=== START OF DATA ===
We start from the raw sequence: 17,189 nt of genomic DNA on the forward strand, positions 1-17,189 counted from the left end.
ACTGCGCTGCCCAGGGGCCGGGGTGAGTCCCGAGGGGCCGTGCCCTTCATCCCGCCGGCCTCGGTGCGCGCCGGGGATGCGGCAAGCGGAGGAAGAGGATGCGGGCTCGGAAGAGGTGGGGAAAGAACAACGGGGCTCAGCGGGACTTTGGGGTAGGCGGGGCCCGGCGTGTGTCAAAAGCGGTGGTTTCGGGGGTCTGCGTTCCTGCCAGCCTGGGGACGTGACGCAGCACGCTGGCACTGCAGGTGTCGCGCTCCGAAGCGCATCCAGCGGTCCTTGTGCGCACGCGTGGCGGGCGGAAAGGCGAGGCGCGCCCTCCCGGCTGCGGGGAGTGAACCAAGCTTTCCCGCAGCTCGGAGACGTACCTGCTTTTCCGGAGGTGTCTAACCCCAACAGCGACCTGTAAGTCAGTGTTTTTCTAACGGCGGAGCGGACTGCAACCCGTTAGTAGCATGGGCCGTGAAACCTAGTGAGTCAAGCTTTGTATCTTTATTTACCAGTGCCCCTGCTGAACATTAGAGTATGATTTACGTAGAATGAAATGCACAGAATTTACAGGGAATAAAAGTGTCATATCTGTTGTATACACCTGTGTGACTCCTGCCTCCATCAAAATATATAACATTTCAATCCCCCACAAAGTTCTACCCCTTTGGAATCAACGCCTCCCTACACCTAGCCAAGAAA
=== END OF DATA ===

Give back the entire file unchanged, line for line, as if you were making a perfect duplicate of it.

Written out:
We start from the raw sequence: 17,189 nt of genomic DNA on the forward strand, positions 1-17,189 counted from the left end.
ACTGCGCTGCCCAGGGGCCGGGGTGAGTCCCGAGGGGCCGTGCCCTTCATCCCGCCGGCCTCGGTGCGCGCCGGGGATGCGGCAAGCGGAGGAAGAGGATGCGGGCTCGGAAGAGGTGGGGAAAGAACAACGGGGCTCAGCGGGACTTTGGGGTAGGCGGGGCCCGGCGTGTGTCAAAAGCGGTGGTTTCGGGGGTCTGCGTTCCTGCCAGCCTGGGGACGTGACGCAGCACGCTGGCACTGCAGGTGTCGCGCTCCGAAGCGCATCCAGCGGTCCTTGTGCGCACGCGTGGCGGGCGGAAAGGCGAGGCGCGCCCTCCCGGCTGCGGGGAGTGAACCAAGCTTTCCCGCAGCTCGGAGACGTACCTGCTTTTCCGGAGGTGTCTAACCCCAACAGCGACCTGTAAGTCAGTGTTTTTCTAACGGCGGAGCGGACTGCAACCCGTTAGTAGCATGGGCCGTGAAACCTAGTGAGTCAAGCTTTGTATCTTTATTTACCAGTGCCCCTGCTGAACATTAGAGTATGATTTACGTAGAATGAAATGCACAGAATTTACAGGGAATAAAAGTGTCATATCTGTTGTATACACCTGTGTGACTCCTGCCTCCATCAAAATATATAACATTTCAATCCCCCACAAAGTTCTACCCCTTTGGAATCAACGCCTCCCTACACCTAGCCAAGAAA